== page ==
This tip may be harder to grasp for some, but let’s be real here. You are the one asking for advice. Don't approach the person who is willingly giving of his time with any sense of entitlement. He owes you absolutely nothing. He may have dragged himself up the ladder of success from a much more desperate situation than you and deserves your utmost respect and attention. Always bring with you a beginner’s mindset. Sure, some people may offer you advice that you already know, but accept it and use it as an opportunity to reaffirm that information in your mind and be thankful. All the absolute strongest and smartest people I've had the privilege to meet haven't had any ego. Maybe I’ve lucked out and experienced the few who embody this quality, but I don’t think so. Usually the people who have made it to the top have been willing to put themselves in way more vulnerable and embarrassing situations than most people and have slowly had their egos chipped away until what's left is a quiet confidence, absent of any arrogance.

Tip 4: Persist

I know this sounds like something off a Hallmark Channel movie, but please, please, please don’t give up. The world doesn’t need more people who go to work angry every day because they aren't getting any fulfillment from their lives as slaves to the system.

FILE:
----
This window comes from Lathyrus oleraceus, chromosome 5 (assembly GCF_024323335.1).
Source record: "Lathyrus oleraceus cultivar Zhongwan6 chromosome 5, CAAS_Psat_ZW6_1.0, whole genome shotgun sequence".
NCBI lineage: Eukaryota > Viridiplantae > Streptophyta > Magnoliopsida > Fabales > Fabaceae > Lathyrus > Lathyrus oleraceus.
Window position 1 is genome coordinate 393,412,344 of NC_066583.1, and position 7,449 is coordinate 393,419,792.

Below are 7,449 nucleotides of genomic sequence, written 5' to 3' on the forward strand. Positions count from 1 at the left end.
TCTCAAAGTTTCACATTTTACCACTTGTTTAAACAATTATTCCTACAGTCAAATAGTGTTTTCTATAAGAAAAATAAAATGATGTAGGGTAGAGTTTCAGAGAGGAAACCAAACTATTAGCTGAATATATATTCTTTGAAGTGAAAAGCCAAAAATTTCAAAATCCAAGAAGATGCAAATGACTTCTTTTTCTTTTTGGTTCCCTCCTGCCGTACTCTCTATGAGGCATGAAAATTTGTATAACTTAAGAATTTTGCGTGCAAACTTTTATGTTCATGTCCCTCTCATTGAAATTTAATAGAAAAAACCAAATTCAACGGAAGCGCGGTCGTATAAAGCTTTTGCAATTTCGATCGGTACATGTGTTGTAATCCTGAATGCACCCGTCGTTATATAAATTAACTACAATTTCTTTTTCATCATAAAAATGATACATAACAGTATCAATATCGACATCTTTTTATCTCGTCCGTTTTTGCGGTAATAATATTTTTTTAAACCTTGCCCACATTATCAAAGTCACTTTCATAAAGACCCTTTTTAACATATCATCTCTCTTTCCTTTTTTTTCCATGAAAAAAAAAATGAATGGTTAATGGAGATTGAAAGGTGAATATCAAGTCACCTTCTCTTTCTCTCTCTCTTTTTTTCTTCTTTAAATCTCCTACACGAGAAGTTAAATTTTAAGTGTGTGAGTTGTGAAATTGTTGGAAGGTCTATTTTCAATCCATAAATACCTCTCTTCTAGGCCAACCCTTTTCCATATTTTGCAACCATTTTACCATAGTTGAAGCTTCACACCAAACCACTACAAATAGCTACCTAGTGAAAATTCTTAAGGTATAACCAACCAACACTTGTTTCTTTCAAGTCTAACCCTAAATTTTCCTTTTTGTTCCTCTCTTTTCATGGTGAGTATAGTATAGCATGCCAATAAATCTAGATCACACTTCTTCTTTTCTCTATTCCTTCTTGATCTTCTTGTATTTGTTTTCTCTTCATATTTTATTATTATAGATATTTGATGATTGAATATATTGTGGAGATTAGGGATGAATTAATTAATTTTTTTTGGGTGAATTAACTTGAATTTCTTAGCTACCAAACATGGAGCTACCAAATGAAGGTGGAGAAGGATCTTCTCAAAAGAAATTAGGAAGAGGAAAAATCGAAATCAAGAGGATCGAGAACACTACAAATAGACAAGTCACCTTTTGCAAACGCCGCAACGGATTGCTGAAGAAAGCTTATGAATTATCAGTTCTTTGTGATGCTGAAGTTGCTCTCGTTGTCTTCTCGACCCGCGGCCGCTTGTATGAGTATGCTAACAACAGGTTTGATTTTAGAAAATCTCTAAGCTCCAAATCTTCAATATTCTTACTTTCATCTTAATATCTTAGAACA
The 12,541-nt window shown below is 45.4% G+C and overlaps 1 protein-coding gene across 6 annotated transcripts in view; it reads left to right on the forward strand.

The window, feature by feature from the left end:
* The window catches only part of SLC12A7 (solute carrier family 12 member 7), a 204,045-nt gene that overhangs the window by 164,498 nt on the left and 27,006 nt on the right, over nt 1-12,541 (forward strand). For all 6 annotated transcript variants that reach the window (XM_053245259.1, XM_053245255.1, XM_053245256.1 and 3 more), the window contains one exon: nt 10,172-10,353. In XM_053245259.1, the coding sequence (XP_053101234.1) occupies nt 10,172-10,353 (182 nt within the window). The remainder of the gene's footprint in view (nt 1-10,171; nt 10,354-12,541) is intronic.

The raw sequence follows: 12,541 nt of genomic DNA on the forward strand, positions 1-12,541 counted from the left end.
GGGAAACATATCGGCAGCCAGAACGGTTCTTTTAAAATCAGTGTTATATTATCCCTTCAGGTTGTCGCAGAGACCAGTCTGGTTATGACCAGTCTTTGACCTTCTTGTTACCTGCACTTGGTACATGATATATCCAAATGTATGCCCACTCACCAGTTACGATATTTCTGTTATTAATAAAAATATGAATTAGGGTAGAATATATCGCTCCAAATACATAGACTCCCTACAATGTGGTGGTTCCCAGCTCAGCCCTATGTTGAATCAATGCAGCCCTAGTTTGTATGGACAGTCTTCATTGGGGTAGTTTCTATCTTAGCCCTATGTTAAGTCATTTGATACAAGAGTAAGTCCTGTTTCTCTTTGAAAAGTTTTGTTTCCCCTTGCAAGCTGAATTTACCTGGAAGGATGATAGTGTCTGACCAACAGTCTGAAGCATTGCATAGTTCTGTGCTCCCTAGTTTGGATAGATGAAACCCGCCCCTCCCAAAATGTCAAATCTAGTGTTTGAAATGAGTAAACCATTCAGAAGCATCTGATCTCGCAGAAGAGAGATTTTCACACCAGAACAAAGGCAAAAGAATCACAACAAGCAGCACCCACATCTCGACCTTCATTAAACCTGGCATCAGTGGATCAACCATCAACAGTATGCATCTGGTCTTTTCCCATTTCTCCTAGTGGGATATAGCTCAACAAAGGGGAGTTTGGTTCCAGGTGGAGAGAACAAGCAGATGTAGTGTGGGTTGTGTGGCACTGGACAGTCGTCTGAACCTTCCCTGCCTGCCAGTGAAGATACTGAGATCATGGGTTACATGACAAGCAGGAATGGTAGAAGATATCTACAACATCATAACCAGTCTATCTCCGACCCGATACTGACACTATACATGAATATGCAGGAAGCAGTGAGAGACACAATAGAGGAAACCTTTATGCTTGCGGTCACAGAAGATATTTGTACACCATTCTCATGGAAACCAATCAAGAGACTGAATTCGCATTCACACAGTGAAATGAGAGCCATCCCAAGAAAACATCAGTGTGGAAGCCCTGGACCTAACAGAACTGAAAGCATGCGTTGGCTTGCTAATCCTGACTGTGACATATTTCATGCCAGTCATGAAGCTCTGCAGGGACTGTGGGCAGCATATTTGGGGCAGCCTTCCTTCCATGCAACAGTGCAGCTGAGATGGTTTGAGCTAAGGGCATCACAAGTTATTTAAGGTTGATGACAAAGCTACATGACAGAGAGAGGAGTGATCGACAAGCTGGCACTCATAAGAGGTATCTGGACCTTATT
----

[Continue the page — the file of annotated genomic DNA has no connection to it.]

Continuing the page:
If your dream is to be in the fitness industry or any industry, you owe it to the world to give it your gift. You aren’t doing yourself, your family, or anyone else any favors by leading your safe, boring life with your '9 to 5 job' if you're unfulfilled. That may be acceptable for a while to pay the bills and provide for your family, but you'd better be working on your dream at least a little bit every day. You may not get any responses to the first fifty emails you send out asking for advice from people you admire. You may get shut down by the people you most respect. That kind of adversity should be expected and brushed to the side when it takes place. Motivation comes and goes, especially with the onset of inevitable adversity, but it’s up to you to keep yourself motivated so that you can move from being a wannabe to the person who others look to for advice.